There is such a worship of guns in Israel, and so much fear-- fear of this historical moment, of the Arab spring, of Turkey, of democracy. I felt as if the Israelis intended to recreate the Warsaw Ghetto, this time with guns. For the historical framework of the Warsaw Ghetto rationalizes Jewish ethnocentrism and militarism-- and expiates the survivors’ guilt so many Jews feel because they lost their whole family in the Warsaw Ghetto.
This framework explains why Israel has done so much to alienate Egypt and Turkey. The isolation fulfils the Israeli emotional baseline: the world hates us. And now opposition to the UN statehood initiative is just isolating Israel more.
There is something self-destructive about Zionism. The myths of Masada and the Warsaw ghetto are romances of self-destruction. And now the Zionists are isolating Jews from any larger ideal, and embracing hatred, and there is no way this can end happily…
I spent most of my time inside the occupation, observing the treatment of Palestinians. This is crushing to see. Every American Jew should get a little taste of what I saw. And every American. I've described some of my journeys inside the occupation here and here and here.
Palestine is cut up into different sections, A B and C, and whenever you are on the border of Area A you see big red signs warning Israelis not to go there, it's dangerous. There is a feeling inside Israeli society that if you even walk into these areas you will be torn limb from limb-- Palestinians are teaching their children to hate you in squalid refugee camps that are nests of masked terrorists.
This is part of the segregation of Palestinians. It is like the fear that white Americans used to have of the ghettoes, but reinforced by law and the "security" wall. I know that I had that fear too. I’d never been to Nablus before this trip, I thought of that as Deep Dark Palestine. Who would be able to pull me out? The Marines won't help me!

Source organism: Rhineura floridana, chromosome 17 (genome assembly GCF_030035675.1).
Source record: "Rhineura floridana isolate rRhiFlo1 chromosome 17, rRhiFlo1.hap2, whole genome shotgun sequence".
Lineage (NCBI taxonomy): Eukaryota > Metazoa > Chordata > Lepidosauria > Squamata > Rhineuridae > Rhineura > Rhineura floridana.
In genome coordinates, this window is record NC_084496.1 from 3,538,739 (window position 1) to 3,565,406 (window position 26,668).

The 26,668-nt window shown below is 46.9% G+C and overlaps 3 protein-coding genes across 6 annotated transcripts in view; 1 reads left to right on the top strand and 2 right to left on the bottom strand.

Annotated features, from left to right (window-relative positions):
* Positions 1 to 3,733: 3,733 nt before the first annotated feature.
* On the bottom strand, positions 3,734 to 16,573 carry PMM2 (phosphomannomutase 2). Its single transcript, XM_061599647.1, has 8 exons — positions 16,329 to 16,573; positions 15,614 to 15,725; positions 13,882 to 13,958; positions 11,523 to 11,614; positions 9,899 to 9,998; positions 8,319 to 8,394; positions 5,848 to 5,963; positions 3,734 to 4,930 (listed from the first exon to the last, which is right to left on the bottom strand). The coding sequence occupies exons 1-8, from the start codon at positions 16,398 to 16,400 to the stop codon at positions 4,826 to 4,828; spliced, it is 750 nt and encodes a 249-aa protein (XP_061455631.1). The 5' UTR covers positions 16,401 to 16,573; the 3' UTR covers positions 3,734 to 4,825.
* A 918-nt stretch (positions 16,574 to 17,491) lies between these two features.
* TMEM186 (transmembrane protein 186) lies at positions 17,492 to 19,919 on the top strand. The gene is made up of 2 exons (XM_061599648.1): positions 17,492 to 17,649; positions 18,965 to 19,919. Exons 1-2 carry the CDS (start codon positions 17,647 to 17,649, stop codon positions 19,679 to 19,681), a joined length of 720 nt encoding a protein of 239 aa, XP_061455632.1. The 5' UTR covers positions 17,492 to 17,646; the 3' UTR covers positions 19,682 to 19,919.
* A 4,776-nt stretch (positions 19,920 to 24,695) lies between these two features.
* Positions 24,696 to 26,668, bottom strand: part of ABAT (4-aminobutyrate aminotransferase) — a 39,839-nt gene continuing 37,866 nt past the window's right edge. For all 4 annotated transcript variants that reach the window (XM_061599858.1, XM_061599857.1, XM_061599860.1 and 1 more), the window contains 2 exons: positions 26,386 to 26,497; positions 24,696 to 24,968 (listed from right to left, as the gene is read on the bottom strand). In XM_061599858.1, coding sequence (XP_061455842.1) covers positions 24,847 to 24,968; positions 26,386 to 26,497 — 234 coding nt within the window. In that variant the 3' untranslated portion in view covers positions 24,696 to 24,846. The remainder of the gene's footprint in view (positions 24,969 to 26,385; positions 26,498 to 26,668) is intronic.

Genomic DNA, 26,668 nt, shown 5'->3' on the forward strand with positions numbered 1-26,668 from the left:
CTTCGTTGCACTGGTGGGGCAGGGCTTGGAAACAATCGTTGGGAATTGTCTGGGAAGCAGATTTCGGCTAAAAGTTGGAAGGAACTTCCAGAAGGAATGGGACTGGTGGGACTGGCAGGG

Then you go in and it is another human place. People are working, or they are walking with their families. People smile at you and want to help direct you to your destination. The famous hospitality is just that-- deeply welcoming.
But everyone’s life has been touched by military occupation, and the stories never end. These people hate the occupation. I can't blame them.
I met Saed Abu-Hijleh, an American-educated lecturer and poet, whose mother was gunned down right next to him outside their hillside villa in Nablus 10 years ago. His father is a leading surgeon in Nablus-- his father is like the surgeon you'd want in an American hospital, stony, neat and precise. His wife was gunned down by Israeli soldiers as she was doing embroidery on the stone terrace. Their house in Santa Monica would go for $5 million. During the first intifadah young Saed was shot in the stomach at a demonstration and imprisoned, and beaten in prison till the stomach wound opened up again. When he got out, his father shipped him to American schools to save his life.
I met the mayor of a village in the Jordan Valley who was shot three times when he was 15 when he was walking out to his family’s fields to visit his parents. Haj Sami Sadeq was paralyzed.
He showed me around his village, and at the women's clinic, I met a young Palestinian American woman in a sequined belt and designer handbag whose brother was killed when the Israelis blew up a police station during the second intifidah. She had come to the clinic with her mother, who wore traditional clothing. The mother says a prayer for her son every morning. The young American is suburban; she is afraid to come back here.